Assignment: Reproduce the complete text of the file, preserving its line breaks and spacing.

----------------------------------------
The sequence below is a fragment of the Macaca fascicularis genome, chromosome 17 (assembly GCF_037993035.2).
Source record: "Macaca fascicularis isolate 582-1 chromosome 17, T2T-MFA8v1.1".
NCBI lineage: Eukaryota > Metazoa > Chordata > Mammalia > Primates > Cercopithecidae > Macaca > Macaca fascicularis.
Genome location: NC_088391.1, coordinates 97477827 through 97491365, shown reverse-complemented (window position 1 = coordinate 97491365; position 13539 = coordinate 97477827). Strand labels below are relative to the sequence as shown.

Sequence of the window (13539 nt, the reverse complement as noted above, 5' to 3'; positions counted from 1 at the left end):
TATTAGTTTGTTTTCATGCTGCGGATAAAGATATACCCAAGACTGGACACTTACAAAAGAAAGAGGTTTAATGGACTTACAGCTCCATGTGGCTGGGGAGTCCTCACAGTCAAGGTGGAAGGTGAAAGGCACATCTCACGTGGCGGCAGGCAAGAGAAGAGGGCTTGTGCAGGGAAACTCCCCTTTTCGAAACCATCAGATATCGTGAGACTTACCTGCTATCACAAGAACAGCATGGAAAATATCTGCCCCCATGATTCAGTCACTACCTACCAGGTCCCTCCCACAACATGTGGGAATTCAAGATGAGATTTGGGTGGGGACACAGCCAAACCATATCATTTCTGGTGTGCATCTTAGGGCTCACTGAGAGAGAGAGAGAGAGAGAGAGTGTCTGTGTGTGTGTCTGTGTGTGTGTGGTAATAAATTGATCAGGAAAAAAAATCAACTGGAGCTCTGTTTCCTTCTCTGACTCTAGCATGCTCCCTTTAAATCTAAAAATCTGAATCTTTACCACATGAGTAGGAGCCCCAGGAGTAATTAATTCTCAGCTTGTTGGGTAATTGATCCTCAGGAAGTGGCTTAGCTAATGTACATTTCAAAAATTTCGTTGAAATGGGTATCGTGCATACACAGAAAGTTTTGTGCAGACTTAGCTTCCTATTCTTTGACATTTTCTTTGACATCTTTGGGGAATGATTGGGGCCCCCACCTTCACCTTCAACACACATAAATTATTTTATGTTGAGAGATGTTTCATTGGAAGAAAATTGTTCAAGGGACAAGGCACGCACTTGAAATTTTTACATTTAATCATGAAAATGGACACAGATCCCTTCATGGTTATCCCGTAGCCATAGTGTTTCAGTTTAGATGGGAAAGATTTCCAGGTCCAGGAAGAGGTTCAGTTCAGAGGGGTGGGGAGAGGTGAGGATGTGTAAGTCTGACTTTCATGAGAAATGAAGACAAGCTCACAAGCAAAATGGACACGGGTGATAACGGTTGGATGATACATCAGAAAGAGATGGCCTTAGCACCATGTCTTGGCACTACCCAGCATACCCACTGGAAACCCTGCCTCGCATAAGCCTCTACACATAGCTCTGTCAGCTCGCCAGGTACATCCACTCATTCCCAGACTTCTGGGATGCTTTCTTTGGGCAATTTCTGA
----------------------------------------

The sequence below is a fragment of the Macaca fascicularis genome, chromosome 17 (assembly GCF_037993035.2).
Source record: "Macaca fascicularis isolate 582-1 chromosome 17, T2T-MFA8v1.1".
NCBI lineage: Eukaryota > Metazoa > Chordata > Mammalia > Primates > Cercopithecidae > Macaca > Macaca fascicularis.
Genome location: NC_088391.1, coordinates 97477827 through 97491365, shown reverse-complemented (window position 1 = coordinate 97491365; position 13539 = coordinate 97477827). Strand labels below are relative to the sequence as shown.

Sequence of the window (13539 nt, the reverse complement as noted above, 5' to 3'; positions counted from 1 at the left end):
TATTAGTTTGTTTTCATGCTGCGGATAAAGATATACCCAAGACTGGACACTTACAAAAGAAAGAGGTTTAATGGACTTACAGCTCCATGTGGCTGGGGAGTCCTCACAGTCAAGGTGGAAGGTGAAAGGCACATCTCACGTGGCGGCAGGCAAGAGAAGAGGGCTTGTGCAGGGAAACTCCCCTTTTCGAAACCATCAGATATCGTGAGACTTACCTGCTATCACAAGAACAGCATGGAAAATATCTGCCCCCATGATTCAGTCACTACCTACCAGGTCCCTCCCACAACATGTGGGAATTCAAGATGAGATTTGGGTGGGGACACAGCCAAACCATATCATTTCTGGTGTGCATCTTAGGGCTCACTGAGAGAGAGAGAGAGAGAGAGAGTGTCTGTGTGTGTGTCTGTGTGTGTGTGGTAATAAATTGATCAGGAAAAAAAATCAACTGGAGCTCTGTTTCCTTCTCTGACTCTAGCATGCTCCCTTTAAATCTAAAAATCTGAATCTTTACCACATGAGTAGGAGCCCCAGGAGTAATTAATTCTCAGCTTGTTGGGTAATTGATCCTCAGGAAGTGGCTTAGCTAATGTACATTTCAAAAATTTCGTTGAAATGGGTATCGTGCATACACAGAAAGTTTTGTGCAGACTTAGCTTCCTATTCTTTGACATTTTCTTTGACATCTTTGGGGAATGATTGGGGCCCCCACCTTCACCTTCAACACACATAAATTATTTTATGTTGAGAGATGTTTCATTGGAAGAAAATTGTTCAAGGGACAAGGCACGCACTTGAAATTTTTACATTTAATCATGAAAATGGACACAGATCCCTTCATGGTTATCCCGTAGCCATAGTGTTTCAGTTTAGATGGGAAAGATTTCCAGGTCCAGGAAGAGGTTCAGTTCAGAGGGGTGGGGAGAGGTGAGGATGTGTAAGTCTGACTTTCATGAGAAATGAAGACAAGCTCACAAGCAAAATGGACACGGGTGATAACGGTTGGATGATACATCAGAAAGAGATGGCCTTAGCACCATGTCTTGGCACTACCCAGCATACCCACTGGAAACCCTGCCTCGCATAAGCCTCTACACATAGCTCTGTCAGCTCGCCAGGTACATCCACTCATTCCCAGACTTCTGGGATGCTTTCTTTGGGCAATTTCTGA